Ten years later (really, it was early 2007), I’m sitting in front of my computer with a brand new iTunes card, sifting through the iTunes store for songs for my next playlist. I don’t have any particular theme in mind for the list, so I wander for awhile, through what was then a number of iTunes decades-based lists, like “1970s Dance” and “1990s Jams,” hoping that inspiration might hit. I eventually landed on something like “1980s Alternative” (or maybe it was Alt-Rock?), which is where “Blister in the Sun” was waiting. And what was one of the “related” options to pop up but the soundtrack to Grosse Point Blank! I mean, it had to be a sign! I listened to the 30 second clip, and…! Le sigh, it was just as uninviting as it had been years ago. Or…was it? Any disdain that I harbored had long since dissipated, really. I was in a much more accepting place with music, and maybe I had missed out on the “best” of 80s punky-alternative-whatever songs? Maybe now was as good a time as any to see just what the Violent Femmes had to offer, and maybe I could do that through accepting “Blister in the Sun??” I struck while the iron was blazing and suddenly owned the song.

And here we are, nearly another ten years later, and every time “Blister in the Sun” rolls around, I think: “I don’t really like this song.”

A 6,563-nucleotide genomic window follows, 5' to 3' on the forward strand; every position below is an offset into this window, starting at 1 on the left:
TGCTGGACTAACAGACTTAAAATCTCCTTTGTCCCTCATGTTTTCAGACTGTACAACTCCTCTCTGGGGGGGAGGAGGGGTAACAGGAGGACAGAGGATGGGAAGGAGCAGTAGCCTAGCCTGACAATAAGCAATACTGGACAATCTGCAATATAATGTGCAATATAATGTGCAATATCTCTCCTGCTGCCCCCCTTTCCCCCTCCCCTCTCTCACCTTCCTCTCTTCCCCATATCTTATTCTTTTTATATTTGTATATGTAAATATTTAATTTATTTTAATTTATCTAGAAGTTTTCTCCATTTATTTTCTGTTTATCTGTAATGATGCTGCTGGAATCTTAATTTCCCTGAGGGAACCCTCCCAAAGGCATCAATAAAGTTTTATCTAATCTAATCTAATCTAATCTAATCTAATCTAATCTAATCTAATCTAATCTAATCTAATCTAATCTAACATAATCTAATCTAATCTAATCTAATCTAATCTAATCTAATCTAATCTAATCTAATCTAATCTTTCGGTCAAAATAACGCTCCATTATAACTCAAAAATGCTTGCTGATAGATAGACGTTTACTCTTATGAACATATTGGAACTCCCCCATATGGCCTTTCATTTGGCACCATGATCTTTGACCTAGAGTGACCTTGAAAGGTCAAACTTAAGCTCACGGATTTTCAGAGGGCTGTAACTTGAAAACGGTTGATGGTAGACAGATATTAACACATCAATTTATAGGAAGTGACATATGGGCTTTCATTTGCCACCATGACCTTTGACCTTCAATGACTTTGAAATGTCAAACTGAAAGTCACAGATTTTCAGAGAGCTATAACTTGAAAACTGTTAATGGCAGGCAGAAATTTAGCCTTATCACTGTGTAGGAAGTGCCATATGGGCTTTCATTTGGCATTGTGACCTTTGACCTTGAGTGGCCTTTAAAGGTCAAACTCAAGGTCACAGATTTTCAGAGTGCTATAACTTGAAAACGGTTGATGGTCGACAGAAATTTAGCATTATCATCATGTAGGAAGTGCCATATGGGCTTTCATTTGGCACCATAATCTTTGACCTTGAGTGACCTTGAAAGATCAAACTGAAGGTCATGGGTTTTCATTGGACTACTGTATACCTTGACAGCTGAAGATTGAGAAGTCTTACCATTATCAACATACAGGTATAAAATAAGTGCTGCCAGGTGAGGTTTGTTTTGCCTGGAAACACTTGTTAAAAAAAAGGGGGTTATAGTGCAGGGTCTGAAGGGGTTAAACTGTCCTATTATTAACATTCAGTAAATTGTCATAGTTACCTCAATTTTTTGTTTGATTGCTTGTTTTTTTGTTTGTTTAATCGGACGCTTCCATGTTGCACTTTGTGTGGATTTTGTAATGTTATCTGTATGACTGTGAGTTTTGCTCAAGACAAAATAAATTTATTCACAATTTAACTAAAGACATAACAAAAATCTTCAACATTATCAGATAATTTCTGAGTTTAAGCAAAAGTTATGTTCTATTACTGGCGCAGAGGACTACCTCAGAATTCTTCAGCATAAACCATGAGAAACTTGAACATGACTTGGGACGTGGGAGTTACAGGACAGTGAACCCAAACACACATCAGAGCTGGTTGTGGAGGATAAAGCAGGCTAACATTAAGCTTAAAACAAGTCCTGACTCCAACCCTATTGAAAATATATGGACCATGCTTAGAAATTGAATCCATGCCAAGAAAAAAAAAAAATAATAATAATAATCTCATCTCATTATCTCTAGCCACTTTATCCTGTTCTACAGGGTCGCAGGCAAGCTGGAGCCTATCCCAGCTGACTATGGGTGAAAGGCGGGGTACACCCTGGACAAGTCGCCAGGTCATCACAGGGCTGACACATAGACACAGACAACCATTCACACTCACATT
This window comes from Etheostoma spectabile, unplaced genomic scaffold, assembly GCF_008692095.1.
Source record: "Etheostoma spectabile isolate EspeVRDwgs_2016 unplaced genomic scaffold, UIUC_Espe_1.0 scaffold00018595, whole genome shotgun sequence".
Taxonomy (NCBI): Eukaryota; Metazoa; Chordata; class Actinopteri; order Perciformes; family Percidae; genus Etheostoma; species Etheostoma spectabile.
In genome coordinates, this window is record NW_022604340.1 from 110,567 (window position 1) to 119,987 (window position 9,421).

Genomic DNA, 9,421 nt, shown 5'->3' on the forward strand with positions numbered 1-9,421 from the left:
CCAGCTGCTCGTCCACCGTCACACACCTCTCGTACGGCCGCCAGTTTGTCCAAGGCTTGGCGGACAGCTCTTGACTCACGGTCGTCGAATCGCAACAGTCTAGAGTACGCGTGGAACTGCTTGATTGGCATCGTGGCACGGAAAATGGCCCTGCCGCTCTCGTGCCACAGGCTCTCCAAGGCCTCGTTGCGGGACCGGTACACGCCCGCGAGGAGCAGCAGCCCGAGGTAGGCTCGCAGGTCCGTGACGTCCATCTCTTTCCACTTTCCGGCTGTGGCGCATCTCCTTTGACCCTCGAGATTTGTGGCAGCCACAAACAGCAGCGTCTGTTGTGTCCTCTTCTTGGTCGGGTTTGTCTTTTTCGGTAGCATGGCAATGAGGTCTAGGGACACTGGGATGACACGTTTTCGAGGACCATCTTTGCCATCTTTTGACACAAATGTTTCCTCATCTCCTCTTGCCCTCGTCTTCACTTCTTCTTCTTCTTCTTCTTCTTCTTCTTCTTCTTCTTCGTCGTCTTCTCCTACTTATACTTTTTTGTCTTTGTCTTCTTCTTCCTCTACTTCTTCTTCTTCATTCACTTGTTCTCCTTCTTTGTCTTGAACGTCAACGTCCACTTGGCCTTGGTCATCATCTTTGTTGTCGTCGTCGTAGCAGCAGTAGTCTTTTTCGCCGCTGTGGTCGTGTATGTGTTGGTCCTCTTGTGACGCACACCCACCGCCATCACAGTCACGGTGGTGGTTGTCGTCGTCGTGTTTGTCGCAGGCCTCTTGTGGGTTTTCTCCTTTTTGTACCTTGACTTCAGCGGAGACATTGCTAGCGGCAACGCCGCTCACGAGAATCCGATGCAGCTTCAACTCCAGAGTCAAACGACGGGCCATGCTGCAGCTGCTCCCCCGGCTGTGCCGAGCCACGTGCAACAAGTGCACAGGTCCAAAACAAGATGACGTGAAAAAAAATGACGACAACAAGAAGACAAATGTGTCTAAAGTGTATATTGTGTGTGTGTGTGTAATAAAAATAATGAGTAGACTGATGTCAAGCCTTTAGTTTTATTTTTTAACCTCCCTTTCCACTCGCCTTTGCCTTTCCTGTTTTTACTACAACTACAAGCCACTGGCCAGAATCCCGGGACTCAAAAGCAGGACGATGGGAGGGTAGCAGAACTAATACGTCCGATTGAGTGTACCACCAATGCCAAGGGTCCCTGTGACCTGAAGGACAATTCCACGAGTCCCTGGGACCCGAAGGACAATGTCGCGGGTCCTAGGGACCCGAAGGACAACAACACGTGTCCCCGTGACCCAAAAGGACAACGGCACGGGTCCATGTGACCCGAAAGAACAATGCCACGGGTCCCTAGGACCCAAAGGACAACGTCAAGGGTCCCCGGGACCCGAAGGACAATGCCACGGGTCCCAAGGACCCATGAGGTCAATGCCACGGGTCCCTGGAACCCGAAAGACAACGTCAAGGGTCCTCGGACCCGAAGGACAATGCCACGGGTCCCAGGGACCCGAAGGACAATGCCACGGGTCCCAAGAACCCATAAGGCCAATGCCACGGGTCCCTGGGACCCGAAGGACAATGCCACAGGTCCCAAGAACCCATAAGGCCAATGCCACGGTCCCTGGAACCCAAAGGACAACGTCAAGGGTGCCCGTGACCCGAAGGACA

Whatever fire that had burned so brightly for the Violent Femmes on that day quickly withered. Oh, I had every intention of exploring their back catalog, but that just goes back to that thing I said about “intentions” earlier. Things didn’t work out. Though, as much as I don’t like “Blister in the Sun,” I don’t hate it with a passion either. It remains as a reminder that I probably never was as “alternative” as my ego might have once led me to believe.

The Violent Femmes -- Violent Femmes (
The Violent Femmes — self-titled (1983)

 

2 thoughts on “iTunes Diaries, entry #37: “Blister in the Sun” by the Violent Femmes”

  1. One of the cool things about the punk revolution was how it blended with various other genres so well. In the case of the Violent Femmes, the energy of punk got mixed with folk music. Then there are The Pogues who applied a similar mentality, only giving the mixture an English folk flavor. There was also a band called the Gun Club, which combined punk with blues. If you haven’t checked them out, I recommend giving their first two albums, Fire of Love and Miami, a listen; they’re underrated gems of the eighties.

    Liked by 1 person

    1. Ooo, I’ve not heard of the Gun Club — sounds pretty awesome. I’ll definitely search for them, thanks for the recommendation.

      It is great that a lot of punk doesn’t sound classically “punk.” I missed out on most of what came out in the eighties, so much of the punk music that influenced my own thinking is from the 1990s are early 2000s, thanks mostly to bands on the Epitaph label. They had so many straightforward punk banks – Bad Religion, Pennywise, Down by Law, etc. But they also signed outliers like The Weakerthans and Gas Huffer, those that mixed genres but could still be considered punk in some way. Good stuff.

      Liked by 1 person

Start a conversation

Fill in your details below or click an icon to log in:

WordPress.com Logo

You are commenting using your WordPress.com account. Log Out / Change )

Twitter picture

You are commenting using your Twitter account. Log Out / Change )

Facebook photo

You are commenting using your Facebook account. Log Out / Change )

Google+ photo

You are commenting using your Google+ account. Log Out / Change )

Connecting to %s